The robots are coming! What’s your plan?

Look out! The robots are coming! Seriously, they’re coming! And they want your job!

… OK, phew. Your job is safe now from automation. That was a close one.

But look out! Budget cuts and layoffs are coming! Watch out for falling axes! Your job is in danger!

… OK, you dodged that one. Good. You can relax; your job is safe, you have a good thing going, your boss is great, and — what? Your boss just took a new position in Charlotte and your new boss is the guy down the hall who’s had it in for you since day one? 


… Or don’t panic, if you have a solid exit plan.

Any of these scenarios can be disastrous, and depending on your career, any of them could happen to you. That’s why it’s vital to have an exit plan in place before you need one.

How to prepare

Your exit plan should include:

  1. Having an updated résumé. It should describe your current job, responsibilities, and recent accomplishments. 
  2. Keeping your skills up-to-date. Don’t get complacent because your job only requires you to know version 5 of the software. If version 6 is out, you’d better learn version 6, and mark your calendar for the release of version 7.
  3. Maintaining contact with your network. You know other people in your field who work for different companies; check in with them every now and then, connect with them on LinkedIn, have lunch to trade news from other corners of the industry. Know the environment, get their take on which way the winds are blowing, and start thinking about which direction you should set sail if the waters get choppy.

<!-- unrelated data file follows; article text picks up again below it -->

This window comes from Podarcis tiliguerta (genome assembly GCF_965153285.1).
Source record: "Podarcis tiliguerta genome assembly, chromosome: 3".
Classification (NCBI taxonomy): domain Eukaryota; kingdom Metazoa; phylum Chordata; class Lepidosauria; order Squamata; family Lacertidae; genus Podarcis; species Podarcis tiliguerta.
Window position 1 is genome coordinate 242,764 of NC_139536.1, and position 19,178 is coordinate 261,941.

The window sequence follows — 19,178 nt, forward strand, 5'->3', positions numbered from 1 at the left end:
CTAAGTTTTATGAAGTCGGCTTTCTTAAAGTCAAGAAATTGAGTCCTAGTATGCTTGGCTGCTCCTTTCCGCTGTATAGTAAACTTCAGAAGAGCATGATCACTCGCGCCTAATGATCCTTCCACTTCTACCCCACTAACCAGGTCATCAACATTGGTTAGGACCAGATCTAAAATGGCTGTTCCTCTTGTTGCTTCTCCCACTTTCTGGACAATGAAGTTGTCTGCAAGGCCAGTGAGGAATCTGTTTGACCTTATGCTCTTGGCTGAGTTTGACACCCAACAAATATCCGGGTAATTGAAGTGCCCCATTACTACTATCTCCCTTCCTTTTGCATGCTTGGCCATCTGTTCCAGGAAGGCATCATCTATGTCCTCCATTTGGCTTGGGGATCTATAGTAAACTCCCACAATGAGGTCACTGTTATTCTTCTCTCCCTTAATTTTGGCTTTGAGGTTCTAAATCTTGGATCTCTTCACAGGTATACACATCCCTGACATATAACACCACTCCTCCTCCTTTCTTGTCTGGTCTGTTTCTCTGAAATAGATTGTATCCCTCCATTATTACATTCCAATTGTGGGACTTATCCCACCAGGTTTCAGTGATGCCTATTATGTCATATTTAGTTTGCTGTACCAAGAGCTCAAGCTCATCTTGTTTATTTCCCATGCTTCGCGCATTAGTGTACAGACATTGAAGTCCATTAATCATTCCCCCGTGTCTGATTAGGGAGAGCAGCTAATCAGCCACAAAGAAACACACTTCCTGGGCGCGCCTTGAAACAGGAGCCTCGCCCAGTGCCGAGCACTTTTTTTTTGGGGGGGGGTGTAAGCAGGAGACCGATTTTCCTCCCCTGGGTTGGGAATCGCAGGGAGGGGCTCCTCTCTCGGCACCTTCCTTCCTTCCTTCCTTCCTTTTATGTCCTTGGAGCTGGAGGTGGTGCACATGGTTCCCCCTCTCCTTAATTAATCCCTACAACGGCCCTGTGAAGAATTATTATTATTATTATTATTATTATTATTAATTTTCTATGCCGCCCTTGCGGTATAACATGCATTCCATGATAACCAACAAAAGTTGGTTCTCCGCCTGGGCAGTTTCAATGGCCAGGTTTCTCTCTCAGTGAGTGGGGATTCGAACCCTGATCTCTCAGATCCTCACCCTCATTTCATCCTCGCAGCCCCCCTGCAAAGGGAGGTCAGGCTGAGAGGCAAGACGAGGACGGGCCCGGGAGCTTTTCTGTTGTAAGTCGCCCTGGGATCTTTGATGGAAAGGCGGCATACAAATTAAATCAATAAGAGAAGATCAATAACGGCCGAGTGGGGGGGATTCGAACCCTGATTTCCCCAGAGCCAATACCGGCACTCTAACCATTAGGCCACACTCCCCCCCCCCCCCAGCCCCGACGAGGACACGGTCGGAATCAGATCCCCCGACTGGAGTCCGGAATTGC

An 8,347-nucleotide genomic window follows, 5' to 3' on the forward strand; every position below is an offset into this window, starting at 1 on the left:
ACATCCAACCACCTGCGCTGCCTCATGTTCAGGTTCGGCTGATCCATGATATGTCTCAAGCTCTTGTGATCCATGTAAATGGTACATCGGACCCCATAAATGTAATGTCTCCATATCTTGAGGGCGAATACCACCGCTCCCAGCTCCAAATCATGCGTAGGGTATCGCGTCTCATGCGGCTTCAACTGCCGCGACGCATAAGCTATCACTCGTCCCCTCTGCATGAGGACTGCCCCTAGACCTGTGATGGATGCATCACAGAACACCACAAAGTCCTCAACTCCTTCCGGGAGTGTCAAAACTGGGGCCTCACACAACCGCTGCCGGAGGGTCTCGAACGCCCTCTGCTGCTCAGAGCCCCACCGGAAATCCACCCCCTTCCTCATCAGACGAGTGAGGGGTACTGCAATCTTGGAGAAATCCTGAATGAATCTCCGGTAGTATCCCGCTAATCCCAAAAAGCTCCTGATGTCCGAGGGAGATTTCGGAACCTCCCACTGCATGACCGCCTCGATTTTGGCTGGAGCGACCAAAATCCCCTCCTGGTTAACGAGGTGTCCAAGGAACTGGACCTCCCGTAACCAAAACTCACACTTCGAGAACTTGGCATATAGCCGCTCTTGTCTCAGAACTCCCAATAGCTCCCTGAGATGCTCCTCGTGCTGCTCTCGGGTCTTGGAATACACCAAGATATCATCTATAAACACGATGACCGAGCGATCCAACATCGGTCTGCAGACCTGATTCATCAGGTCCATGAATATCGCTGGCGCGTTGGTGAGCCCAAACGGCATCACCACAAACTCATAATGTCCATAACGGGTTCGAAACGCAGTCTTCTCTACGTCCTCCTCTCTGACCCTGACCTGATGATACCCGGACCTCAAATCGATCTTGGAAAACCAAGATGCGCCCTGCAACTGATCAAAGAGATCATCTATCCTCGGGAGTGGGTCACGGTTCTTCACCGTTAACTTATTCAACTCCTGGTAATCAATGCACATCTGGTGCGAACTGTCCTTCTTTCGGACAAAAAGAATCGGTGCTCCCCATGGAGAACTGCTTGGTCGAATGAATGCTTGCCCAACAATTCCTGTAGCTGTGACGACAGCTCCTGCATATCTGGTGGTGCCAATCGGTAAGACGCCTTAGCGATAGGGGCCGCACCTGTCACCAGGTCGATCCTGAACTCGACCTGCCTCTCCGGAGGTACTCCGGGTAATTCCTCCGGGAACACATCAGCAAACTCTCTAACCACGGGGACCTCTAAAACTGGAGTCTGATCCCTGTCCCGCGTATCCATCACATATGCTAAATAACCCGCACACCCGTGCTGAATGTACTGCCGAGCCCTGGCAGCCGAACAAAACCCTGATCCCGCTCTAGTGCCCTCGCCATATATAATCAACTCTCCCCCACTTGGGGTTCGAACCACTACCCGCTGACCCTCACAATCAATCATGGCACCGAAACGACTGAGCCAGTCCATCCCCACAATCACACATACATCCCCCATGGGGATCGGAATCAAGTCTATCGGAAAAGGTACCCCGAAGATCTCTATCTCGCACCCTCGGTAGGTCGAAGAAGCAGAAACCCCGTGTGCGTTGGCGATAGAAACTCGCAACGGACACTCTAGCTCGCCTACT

You never know when you will need your exit plan; it may sit in the back of your mind for years until you retire according to your own schedule. If so, mazel tov!

But if something unexpected does happen to throw you off course, an exit plan will let you start your new career path from a place of preparedness and control instead of panic and desperation. And that’s the best way to leave one job: with a firm focus on the next one.

Your résumé must stand out before it’s even read

One of the first rules of résumé writing is this: Make it stand out. You want yours to distinguish itself among a crowded field; that starts before the reader even opens the file.

When clients email me old résumés for me to update or to use as a reference source when writing their new one, they can usually find it on their computer, no problem. It’s the file called “Resume.” Makes perfect sense when yours is the only one you’re concerned with.